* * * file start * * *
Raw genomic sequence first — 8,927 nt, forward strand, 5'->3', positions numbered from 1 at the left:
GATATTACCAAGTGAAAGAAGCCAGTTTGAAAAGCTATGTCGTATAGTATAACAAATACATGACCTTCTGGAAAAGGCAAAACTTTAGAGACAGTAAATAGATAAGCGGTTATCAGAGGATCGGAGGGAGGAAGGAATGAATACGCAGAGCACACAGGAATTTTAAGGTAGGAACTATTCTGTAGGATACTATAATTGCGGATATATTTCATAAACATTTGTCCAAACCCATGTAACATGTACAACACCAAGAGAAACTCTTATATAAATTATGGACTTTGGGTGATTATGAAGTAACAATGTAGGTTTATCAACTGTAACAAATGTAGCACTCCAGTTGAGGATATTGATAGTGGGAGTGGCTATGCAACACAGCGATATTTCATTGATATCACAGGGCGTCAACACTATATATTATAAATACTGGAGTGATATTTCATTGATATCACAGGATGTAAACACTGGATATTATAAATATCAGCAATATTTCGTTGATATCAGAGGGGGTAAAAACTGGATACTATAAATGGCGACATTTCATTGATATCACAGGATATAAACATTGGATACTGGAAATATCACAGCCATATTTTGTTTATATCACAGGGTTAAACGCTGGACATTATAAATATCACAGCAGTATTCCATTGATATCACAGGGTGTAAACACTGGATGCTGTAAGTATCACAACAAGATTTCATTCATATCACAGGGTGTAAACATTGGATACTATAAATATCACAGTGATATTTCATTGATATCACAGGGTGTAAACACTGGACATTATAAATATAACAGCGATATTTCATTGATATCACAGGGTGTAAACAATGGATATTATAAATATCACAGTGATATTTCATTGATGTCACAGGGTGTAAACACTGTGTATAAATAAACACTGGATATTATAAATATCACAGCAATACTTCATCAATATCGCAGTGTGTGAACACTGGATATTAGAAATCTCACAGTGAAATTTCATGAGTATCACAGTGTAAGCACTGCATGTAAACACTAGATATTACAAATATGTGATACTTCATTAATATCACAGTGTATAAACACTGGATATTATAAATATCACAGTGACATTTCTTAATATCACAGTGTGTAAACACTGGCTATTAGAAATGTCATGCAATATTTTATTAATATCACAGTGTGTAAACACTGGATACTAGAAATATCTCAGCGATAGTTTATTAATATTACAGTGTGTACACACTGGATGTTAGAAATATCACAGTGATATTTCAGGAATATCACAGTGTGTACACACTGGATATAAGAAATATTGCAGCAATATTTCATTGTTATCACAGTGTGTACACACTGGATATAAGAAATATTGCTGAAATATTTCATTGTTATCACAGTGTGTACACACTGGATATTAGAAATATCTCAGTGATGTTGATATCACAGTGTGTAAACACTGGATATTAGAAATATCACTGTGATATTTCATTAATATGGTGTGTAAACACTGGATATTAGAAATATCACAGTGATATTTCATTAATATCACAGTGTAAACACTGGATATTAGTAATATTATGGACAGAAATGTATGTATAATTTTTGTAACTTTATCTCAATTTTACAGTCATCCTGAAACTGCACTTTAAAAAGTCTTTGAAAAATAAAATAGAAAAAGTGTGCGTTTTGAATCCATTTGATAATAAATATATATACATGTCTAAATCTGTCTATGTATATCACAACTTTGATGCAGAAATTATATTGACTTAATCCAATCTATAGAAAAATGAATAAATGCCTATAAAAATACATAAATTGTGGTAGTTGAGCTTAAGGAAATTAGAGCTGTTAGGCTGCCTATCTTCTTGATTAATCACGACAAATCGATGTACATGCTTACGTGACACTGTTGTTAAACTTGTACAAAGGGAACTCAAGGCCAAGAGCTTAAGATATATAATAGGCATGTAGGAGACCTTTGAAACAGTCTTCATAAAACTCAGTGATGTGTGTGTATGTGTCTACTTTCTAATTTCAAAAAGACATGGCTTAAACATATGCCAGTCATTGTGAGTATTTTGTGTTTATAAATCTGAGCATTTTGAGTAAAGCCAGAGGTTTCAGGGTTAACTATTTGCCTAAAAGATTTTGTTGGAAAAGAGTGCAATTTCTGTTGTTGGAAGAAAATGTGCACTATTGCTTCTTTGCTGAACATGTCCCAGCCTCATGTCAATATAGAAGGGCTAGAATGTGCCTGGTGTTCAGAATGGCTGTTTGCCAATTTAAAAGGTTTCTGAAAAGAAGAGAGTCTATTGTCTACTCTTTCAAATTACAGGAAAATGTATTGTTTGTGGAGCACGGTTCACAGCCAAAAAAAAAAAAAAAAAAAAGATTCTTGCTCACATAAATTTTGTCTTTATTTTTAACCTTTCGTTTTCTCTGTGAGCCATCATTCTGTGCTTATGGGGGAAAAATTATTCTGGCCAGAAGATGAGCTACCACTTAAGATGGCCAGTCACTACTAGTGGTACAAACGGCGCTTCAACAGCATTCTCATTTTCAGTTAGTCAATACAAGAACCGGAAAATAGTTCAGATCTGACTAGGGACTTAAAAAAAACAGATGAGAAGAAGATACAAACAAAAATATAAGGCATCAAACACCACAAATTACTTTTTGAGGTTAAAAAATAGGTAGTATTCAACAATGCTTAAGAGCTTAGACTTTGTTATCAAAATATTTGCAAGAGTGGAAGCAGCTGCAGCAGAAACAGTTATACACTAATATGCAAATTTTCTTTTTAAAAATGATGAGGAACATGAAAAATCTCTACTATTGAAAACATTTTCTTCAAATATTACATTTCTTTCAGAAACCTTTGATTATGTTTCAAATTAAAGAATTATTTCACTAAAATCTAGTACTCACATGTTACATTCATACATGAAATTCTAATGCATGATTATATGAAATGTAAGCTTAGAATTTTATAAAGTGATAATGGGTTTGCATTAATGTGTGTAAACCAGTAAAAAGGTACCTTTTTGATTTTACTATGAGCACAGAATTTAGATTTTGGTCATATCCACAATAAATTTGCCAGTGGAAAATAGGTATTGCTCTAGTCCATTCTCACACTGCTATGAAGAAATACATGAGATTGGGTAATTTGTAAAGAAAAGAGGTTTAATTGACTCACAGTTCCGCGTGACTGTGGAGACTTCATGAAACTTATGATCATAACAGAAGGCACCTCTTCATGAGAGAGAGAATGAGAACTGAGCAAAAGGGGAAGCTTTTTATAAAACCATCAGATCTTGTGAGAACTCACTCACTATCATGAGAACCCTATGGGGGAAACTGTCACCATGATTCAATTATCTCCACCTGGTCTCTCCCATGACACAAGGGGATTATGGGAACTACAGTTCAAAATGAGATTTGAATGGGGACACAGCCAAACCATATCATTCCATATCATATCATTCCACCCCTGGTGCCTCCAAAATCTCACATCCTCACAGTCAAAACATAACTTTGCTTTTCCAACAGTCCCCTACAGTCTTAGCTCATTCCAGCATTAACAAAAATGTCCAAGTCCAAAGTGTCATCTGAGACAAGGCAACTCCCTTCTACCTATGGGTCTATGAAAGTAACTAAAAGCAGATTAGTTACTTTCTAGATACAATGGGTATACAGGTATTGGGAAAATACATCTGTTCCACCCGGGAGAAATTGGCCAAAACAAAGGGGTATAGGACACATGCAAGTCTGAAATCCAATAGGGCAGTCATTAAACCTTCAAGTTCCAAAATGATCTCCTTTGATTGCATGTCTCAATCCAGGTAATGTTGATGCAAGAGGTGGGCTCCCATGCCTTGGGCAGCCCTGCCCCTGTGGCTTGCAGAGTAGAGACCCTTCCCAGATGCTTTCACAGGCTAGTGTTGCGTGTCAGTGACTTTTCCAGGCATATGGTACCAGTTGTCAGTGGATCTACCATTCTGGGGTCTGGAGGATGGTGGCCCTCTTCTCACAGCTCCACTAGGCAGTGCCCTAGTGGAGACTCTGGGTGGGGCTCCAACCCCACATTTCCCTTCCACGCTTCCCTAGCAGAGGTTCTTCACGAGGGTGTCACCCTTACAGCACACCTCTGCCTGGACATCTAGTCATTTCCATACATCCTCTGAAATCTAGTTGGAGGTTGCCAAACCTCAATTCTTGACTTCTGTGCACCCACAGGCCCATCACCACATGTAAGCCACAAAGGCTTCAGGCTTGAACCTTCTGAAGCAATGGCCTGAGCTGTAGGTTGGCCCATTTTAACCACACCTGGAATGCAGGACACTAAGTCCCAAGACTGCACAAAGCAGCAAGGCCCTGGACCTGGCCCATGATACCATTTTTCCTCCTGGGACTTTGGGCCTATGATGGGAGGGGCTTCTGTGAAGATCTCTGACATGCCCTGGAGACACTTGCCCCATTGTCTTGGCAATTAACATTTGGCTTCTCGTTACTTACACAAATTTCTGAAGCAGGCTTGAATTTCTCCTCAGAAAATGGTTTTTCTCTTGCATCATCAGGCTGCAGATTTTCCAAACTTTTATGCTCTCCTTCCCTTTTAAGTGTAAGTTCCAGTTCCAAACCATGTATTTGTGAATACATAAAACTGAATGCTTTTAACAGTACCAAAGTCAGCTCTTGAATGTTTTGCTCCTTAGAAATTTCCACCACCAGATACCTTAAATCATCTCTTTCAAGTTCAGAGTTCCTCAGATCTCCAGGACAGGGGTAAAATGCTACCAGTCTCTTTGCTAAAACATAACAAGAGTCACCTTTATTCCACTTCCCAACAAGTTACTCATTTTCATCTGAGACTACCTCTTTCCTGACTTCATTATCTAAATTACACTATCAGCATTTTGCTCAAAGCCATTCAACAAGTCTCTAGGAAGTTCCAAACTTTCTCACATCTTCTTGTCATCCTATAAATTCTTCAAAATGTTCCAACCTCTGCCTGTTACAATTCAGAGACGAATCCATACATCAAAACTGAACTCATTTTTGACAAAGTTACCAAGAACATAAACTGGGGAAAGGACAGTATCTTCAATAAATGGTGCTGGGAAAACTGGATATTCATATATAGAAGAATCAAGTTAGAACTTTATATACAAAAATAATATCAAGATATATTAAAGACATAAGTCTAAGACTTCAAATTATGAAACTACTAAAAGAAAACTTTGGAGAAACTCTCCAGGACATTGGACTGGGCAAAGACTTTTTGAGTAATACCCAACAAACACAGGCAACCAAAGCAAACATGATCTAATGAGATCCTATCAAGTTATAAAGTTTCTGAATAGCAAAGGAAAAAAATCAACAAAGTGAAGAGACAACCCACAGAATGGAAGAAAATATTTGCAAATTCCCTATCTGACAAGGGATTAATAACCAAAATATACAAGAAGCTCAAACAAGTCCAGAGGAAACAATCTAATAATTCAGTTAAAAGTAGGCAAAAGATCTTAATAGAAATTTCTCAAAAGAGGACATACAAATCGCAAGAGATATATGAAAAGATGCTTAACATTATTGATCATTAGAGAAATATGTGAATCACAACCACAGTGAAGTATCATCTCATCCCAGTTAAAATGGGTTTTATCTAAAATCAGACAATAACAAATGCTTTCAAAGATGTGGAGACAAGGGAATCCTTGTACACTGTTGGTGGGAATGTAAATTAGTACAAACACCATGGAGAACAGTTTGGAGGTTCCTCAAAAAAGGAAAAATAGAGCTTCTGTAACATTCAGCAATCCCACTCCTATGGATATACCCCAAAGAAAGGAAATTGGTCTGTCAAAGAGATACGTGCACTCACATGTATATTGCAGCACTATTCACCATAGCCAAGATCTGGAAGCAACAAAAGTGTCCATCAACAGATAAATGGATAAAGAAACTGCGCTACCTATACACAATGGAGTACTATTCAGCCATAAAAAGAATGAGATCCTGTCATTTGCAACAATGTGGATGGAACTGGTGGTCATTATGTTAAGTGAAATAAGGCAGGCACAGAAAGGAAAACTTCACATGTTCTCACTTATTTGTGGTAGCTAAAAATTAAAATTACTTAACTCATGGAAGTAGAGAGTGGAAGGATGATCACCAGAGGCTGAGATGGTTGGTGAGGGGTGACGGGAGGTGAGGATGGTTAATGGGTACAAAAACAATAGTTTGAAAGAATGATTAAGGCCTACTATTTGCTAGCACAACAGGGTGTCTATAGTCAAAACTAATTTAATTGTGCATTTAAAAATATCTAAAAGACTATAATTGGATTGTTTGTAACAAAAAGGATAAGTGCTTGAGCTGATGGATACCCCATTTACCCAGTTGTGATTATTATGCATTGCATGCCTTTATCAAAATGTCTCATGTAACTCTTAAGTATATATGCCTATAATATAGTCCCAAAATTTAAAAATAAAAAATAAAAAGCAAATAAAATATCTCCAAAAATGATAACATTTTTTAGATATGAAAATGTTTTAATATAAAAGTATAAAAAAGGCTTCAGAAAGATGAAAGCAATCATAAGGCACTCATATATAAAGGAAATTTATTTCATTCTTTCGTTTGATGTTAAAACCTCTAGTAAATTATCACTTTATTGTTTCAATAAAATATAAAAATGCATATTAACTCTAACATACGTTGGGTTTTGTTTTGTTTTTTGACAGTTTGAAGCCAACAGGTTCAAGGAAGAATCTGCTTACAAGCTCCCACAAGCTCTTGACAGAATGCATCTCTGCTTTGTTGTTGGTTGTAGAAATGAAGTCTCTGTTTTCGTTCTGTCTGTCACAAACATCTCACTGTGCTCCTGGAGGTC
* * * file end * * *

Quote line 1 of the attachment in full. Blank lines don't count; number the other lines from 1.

Raw genomic sequence first — 8,927 nt, forward strand, 5'->3', positions numbered from 1 at the left: